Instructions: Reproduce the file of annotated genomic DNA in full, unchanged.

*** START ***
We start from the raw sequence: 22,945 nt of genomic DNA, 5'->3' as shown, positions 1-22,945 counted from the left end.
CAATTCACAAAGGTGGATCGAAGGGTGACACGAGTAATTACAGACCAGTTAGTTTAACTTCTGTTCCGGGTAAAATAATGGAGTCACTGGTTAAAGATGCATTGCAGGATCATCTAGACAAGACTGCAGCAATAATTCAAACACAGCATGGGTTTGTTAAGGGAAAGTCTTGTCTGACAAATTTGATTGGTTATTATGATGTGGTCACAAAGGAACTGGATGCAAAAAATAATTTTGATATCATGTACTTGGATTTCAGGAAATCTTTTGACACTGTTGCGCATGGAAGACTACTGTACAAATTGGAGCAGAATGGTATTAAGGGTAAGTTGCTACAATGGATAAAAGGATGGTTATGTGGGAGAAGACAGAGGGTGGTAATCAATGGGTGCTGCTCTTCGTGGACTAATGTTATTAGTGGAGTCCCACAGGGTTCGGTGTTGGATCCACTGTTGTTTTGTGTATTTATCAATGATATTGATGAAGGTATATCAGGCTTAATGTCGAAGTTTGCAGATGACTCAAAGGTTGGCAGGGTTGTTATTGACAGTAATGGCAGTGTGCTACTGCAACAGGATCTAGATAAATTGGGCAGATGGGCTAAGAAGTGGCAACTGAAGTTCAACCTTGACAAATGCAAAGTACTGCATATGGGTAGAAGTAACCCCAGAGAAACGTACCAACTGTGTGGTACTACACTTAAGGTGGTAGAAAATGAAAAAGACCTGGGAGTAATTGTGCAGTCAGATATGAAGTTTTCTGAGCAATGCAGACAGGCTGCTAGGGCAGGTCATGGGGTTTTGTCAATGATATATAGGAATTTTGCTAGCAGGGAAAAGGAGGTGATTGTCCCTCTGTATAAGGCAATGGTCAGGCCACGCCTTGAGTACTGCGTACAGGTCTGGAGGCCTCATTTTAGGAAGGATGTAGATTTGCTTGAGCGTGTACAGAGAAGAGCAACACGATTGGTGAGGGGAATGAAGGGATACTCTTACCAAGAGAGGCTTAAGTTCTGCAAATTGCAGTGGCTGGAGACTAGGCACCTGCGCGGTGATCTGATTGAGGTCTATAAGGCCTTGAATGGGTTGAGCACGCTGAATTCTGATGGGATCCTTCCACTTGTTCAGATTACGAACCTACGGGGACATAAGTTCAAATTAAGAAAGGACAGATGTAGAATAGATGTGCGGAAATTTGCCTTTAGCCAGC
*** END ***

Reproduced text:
We start from the raw sequence: 22,945 nt of genomic DNA, 5'->3' as shown, positions 1-22,945 counted from the left end.
CAATTCACAAAGGTGGATCGAAGGGTGACACGAGTAATTACAGACCAGTTAGTTTAACTTCTGTTCCGGGTAAAATAATGGAGTCACTGGTTAAAGATGCATTGCAGGATCATCTAGACAAGACTGCAGCAATAATTCAAACACAGCATGGGTTTGTTAAGGGAAAGTCTTGTCTGACAAATTTGATTGGTTATTATGATGTGGTCACAAAGGAACTGGATGCAAAAAATAATTTTGATATCATGTACTTGGATTTCAGGAAATCTTTTGACACTGTTGCGCATGGAAGACTACTGTACAAATTGGAGCAGAATGGTATTAAGGGTAAGTTGCTACAATGGATAAAAGGATGGTTATGTGGGAGAAGACAGAGGGTGGTAATCAATGGGTGCTGCTCTTCGTGGACTAATGTTATTAGTGGAGTCCCACAGGGTTCGGTGTTGGATCCACTGTTGTTTTGTGTATTTATCAATGATATTGATGAAGGTATATCAGGCTTAATGTCGAAGTTTGCAGATGACTCAAAGGTTGGCAGGGTTGTTATTGACAGTAATGGCAGTGTGCTACTGCAACAGGATCTAGATAAATTGGGCAGATGGGCTAAGAAGTGGCAACTGAAGTTCAACCTTGACAAATGCAAAGTACTGCATATGGGTAGAAGTAACCCCAGAGAAACGTACCAACTGTGTGGTACTACACTTAAGGTGGTAGAAAATGAAAAAGACCTGGGAGTAATTGTGCAGTCAGATATGAAGTTTTCTGAGCAATGCAGACAGGCTGCTAGGGCAGGTCATGGGGTTTTGTCAATGATATATAGGAATTTTGCTAGCAGGGAAAAGGAGGTGATTGTCCCTCTGTATAAGGCAATGGTCAGGCCACGCCTTGAGTACTGCGTACAGGTCTGGAGGCCTCATTTTAGGAAGGATGTAGATTTGCTTGAGCGTGTACAGAGAAGAGCAACACGATTGGTGAGGGGAATGAAGGGATACTCTTACCAAGAGAGGCTTAAGTTCTGCAAATTGCAGTGGCTGGAGACTAGGCACCTGCGCGGTGATCTGATTGAGGTCTATAAGGCCTTGAATGGGTTGAGCACGCTGAATTCTGATGGGATCCTTCCACTTGTTCAGATTACGAACCTACGGGGACATAAGTTCAAATTAAGAAAGGACAGATGTAGAATAGATGTGCGGAAATTTGCCTTTAGCCAGC